Diaper Free in the 21st Century
by Kimaya Metcalfe
Kimaya is the Director of Education at the Institute for Therapeutic Massage, where she has been working for 20 years. She and her husband raised their daughter diaper-free, an experience that was enlightening on many levels. Behavior patterns that she observed during this time gave her valuable insight in helping her friends and clients during potty training years.
When I tell people that we raised our daughter diaper free, they react with a mixture of confusion, disbelief, and curiosity. Most people have never heard of such a thing and can’t believe that babies do not need diapers.
It’s true, babies can be raised without diapers. Diaper free, aka Natural Infant Hygiene, aka Elimination Communication, is a system of watching your baby for clues that they need to use the toilet and offering it, instead of eliminating in diapers. Though it is not commonly known in the United States, it is used in countries around the world.
I'll admit, when I first read about it, 7 years before my daughter was born, I wasn’t sure I “bought” into it. While pregnant, I was still skeptical. After her birth, I wrapped her in a cloth diaper and was certain I would use cloth until she was potty trained. Diaper free was in the back of my mind, but I was not convinced it really worked, and it seemed like it would be a lot of work for me.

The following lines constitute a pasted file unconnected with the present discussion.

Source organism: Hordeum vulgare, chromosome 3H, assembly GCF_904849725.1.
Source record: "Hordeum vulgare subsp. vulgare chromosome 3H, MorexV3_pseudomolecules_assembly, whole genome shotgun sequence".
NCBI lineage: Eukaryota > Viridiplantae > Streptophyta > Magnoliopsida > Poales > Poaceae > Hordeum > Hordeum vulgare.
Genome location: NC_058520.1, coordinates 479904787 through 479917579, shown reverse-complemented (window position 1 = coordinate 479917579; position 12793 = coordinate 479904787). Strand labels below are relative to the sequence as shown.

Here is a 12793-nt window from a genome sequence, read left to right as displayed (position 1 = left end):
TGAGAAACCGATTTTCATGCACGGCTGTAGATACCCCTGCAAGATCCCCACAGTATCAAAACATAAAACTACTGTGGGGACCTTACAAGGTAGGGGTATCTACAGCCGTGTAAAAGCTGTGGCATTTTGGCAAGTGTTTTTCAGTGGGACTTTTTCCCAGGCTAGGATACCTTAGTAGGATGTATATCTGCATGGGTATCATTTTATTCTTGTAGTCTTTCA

Then when she was three weeks old, I went to change her diaper. On a whim I sat on the toilet, held her in the position I had seen in books and made the “pssss” sound. To my surprise, she immediately peed in the potty. From that moment on we committed to raising her without diapers. I am not lying when I say that after that day, I never again had to clean a poopy diaper.
People always ask if it was a lot of work; honestly, it was not. In fact, I contend that it was less work than changing diapers. Some people wondered if it was stressful to my daughter; it was not at all. I explain that the child is not the one that is potty trained, the parents are trained to read the signals. A few people acted as though I was harming her or robbing her of a childhood right; to these people I would reply, “I think it is more harmful to let babies sit in urine and feces.” A bit blunt, I know, but I never understood why these people believed diapers were desirable.
When people ask if it really worked, I share this story:
When Ecko was 11 months old we flew to Canada on a wilderness camping trip. I realized this was going to be an ultimate test as I was not going to bring in and carry out cloth or disposable diapers. Nor would I be able to bring many changes of clothes as we were hiking in all our supplies. I would not be able to miss any signals. We hiked 7 miles into the mountain and camped for 4 days, the last day in the snow. We did not have an “accident” the whole time. She was 11 months old!
Yes, it really works!